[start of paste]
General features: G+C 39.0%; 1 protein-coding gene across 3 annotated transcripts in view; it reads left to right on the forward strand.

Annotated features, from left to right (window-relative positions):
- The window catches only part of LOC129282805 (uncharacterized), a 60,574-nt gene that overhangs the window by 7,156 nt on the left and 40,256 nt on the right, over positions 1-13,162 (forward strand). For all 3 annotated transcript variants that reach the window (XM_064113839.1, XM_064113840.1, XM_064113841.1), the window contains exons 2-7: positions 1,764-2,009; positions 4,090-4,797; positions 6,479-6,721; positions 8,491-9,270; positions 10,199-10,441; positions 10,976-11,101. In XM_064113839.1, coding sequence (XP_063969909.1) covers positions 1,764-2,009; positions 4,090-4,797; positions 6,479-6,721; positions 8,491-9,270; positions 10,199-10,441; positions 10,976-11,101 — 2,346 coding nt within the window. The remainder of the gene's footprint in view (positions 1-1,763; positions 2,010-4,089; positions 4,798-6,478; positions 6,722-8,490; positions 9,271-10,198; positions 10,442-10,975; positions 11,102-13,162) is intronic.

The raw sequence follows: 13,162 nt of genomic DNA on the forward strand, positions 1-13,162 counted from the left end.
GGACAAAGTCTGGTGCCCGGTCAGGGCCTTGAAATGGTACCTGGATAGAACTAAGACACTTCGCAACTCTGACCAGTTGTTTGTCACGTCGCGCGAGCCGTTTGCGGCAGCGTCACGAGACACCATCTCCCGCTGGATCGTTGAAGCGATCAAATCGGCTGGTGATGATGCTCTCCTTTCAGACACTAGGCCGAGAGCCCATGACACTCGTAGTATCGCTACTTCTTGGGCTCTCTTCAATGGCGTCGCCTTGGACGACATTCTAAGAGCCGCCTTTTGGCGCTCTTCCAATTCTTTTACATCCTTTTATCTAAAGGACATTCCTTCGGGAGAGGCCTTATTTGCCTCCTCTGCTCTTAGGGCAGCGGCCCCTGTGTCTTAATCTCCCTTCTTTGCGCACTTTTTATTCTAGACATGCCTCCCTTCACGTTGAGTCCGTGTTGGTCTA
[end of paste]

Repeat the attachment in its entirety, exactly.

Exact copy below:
General features: G+C 39.0%; 1 protein-coding gene across 3 annotated transcripts in view; it reads left to right on the forward strand.

Annotated features, from left to right (window-relative positions):
- The window catches only part of LOC129282805 (uncharacterized), a 60,574-nt gene that overhangs the window by 7,156 nt on the left and 40,256 nt on the right, over positions 1-13,162 (forward strand). For all 3 annotated transcript variants that reach the window (XM_064113839.1, XM_064113840.1, XM_064113841.1), the window contains exons 2-7: positions 1,764-2,009; positions 4,090-4,797; positions 6,479-6,721; positions 8,491-9,270; positions 10,199-10,441; positions 10,976-11,101. In XM_064113839.1, coding sequence (XP_063969909.1) covers positions 1,764-2,009; positions 4,090-4,797; positions 6,479-6,721; positions 8,491-9,270; positions 10,199-10,441; positions 10,976-11,101 — 2,346 coding nt within the window. The remainder of the gene's footprint in view (positions 1-1,763; positions 2,010-4,089; positions 4,798-6,478; positions 6,722-8,490; positions 9,271-10,198; positions 10,442-10,975; positions 11,102-13,162) is intronic.

The raw sequence follows: 13,162 nt of genomic DNA on the forward strand, positions 1-13,162 counted from the left end.
GGACAAAGTCTGGTGCCCGGTCAGGGCCTTGAAATGGTACCTGGATAGAACTAAGACACTTCGCAACTCTGACCAGTTGTTTGTCACGTCGCGCGAGCCGTTTGCGGCAGCGTCACGAGACACCATCTCCCGCTGGATCGTTGAAGCGATCAAATCGGCTGGTGATGATGCTCTCCTTTCAGACACTAGGCCGAGAGCCCATGACACTCGTAGTATCGCTACTTCTTGGGCTCTCTTCAATGGCGTCGCCTTGGACGACATTCTAAGAGCCGCCTTTTGGCGCTCTTCCAATTCTTTTACATCCTTTTATCTAAAGGACATTCCTTCGGGAGAGGCCTTATTTGCCTCCTCTGCTCTTAGGGCAGCGGCCCCTGTGTCTTAATCTCCCTTCTTTGCGCACTTTTTATTCTAGACATGCCTCCCTTCACGTTGAGTCCGTGTTGGTCTA